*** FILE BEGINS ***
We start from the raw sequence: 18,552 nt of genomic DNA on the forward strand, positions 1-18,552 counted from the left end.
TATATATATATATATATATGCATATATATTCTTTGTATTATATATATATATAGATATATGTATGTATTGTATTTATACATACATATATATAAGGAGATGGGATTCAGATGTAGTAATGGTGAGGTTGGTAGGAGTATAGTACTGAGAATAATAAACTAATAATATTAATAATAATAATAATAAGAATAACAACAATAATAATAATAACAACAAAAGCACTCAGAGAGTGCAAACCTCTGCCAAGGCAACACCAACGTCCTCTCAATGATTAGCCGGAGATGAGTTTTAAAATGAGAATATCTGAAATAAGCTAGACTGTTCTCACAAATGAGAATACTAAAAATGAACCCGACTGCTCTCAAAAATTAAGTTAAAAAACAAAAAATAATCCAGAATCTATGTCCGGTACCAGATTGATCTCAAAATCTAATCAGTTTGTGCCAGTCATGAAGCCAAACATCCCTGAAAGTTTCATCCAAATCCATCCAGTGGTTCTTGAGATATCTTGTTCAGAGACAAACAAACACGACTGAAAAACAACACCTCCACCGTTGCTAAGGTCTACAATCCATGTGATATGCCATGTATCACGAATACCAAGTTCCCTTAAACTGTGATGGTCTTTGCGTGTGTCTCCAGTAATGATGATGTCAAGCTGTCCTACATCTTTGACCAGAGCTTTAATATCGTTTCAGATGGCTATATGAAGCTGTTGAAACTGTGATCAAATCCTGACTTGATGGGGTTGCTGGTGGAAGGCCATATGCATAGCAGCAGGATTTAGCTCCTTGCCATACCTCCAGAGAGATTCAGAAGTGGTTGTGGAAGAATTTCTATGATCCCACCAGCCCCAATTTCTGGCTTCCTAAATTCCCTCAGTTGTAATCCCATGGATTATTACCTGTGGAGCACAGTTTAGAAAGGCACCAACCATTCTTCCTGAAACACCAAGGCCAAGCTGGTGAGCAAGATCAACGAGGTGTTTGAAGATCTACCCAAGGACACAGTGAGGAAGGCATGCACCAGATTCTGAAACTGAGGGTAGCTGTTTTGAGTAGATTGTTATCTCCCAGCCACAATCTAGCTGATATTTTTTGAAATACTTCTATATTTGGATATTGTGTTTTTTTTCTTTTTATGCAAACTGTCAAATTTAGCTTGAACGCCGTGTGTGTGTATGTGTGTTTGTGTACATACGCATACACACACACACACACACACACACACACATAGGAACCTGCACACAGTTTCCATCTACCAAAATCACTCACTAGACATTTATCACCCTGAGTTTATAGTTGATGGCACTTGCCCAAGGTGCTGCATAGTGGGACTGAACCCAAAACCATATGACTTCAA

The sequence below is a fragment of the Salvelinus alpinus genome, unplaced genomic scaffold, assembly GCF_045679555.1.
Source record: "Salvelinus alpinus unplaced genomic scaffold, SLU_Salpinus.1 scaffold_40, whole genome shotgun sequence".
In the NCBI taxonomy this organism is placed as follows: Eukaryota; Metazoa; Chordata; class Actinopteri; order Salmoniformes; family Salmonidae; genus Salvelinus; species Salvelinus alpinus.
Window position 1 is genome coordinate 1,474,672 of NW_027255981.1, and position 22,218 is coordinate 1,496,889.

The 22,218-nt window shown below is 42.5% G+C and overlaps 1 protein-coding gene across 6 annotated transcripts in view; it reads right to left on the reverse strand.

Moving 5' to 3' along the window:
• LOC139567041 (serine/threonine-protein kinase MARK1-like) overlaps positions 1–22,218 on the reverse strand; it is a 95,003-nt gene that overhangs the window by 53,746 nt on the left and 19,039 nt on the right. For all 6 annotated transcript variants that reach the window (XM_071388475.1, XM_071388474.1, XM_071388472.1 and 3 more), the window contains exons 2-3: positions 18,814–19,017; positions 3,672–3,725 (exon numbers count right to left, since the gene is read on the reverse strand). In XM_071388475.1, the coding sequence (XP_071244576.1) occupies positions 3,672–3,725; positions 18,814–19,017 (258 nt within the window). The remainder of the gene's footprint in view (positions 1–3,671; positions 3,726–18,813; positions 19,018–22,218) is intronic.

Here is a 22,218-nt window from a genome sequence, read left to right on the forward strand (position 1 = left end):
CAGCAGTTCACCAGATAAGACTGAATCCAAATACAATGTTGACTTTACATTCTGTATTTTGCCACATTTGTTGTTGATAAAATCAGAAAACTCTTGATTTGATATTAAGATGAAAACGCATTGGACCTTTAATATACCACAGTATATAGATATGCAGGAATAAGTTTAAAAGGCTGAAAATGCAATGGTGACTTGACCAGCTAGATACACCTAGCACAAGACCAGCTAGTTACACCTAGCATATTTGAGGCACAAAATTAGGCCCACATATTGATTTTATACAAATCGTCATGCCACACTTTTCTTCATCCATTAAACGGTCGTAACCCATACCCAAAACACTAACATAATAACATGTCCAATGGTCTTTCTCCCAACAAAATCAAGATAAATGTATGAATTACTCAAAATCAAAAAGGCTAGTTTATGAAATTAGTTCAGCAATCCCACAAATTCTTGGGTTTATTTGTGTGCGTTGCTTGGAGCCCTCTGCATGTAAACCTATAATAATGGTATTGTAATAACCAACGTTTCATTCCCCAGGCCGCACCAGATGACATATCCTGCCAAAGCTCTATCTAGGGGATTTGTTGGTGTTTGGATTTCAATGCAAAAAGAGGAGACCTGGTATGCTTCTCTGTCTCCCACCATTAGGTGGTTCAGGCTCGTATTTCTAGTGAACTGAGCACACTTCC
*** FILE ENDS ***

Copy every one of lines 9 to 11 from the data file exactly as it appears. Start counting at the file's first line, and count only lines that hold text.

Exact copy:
• LOC139567041 (serine/threonine-protein kinase MARK1-like) overlaps positions 1–22,218 on the reverse strand; it is a 95,003-nt gene that overhangs the window by 53,746 nt on the left and 19,039 nt on the right. For all 6 annotated transcript variants that reach the window (XM_071388475.1, XM_071388474.1, XM_071388472.1 and 3 more), the window contains exons 2-3: positions 18,814–19,017; positions 3,672–3,725 (exon numbers count right to left, since the gene is read on the reverse strand). In XM_071388475.1, the coding sequence (XP_071244576.1) occupies positions 3,672–3,725; positions 18,814–19,017 (258 nt within the window). The remainder of the gene's footprint in view (positions 1–3,671; positions 3,726–18,813; positions 19,018–22,218) is intronic.

Here is a 22,218-nt window from a genome sequence, read left to right on the forward strand (position 1 = left end):
CAGCAGTTCACCAGATAAGACTGAATCCAAATACAATGTTGACTTTACATTCTGTATTTTGCCACATTTGTTGTTGATAAAATCAGAAAACTCTTGATTTGATATTAAGATGAAAACGCATTGGACCTTTAATATACCACAGTATATAGATATGCAGGAATAAGTTTAAAAGGCTGAAAATGCAATGGTGACTTGACCAGCTAGATACACCTAGCACAAGACCAGCTAGTTACACCTAGCATATTTGAGGCACAAAATTAGGCCCACATATTGATTTTATACAAATCGTCATGCCACACTTTTCTTCATCCATTAAACGGTCGTAACCCATACCCAAAACACTAACATAATAACATGTCCAATGGTCTTTCTCCCAACAAAATCAAGATAAATGTATGAATTACTCAAAATCAAAAAGGCTAGTTTATGAAATTAGTTCAGCAATCCCACAAATTCTTGGGTTTATTTGTGTGCGTTGCTTGGAGCCCTCTGCATGTAAACCTATAATAATGGTATTGTAATAACCAACGTTTCATTCCCCAGGCCGCACCAGATGACATATCCTGCCAAAGCTCTATCTAGGGGATTTGTTGGTGTTTGGATTTCAATGCAAAAAGAGGAGACCTGGTATGCTTCTCTGTCTCCCACCATTAGGTGGTTCAGGCTCGTATTTCTAGTGAACTGAGCACACTTCC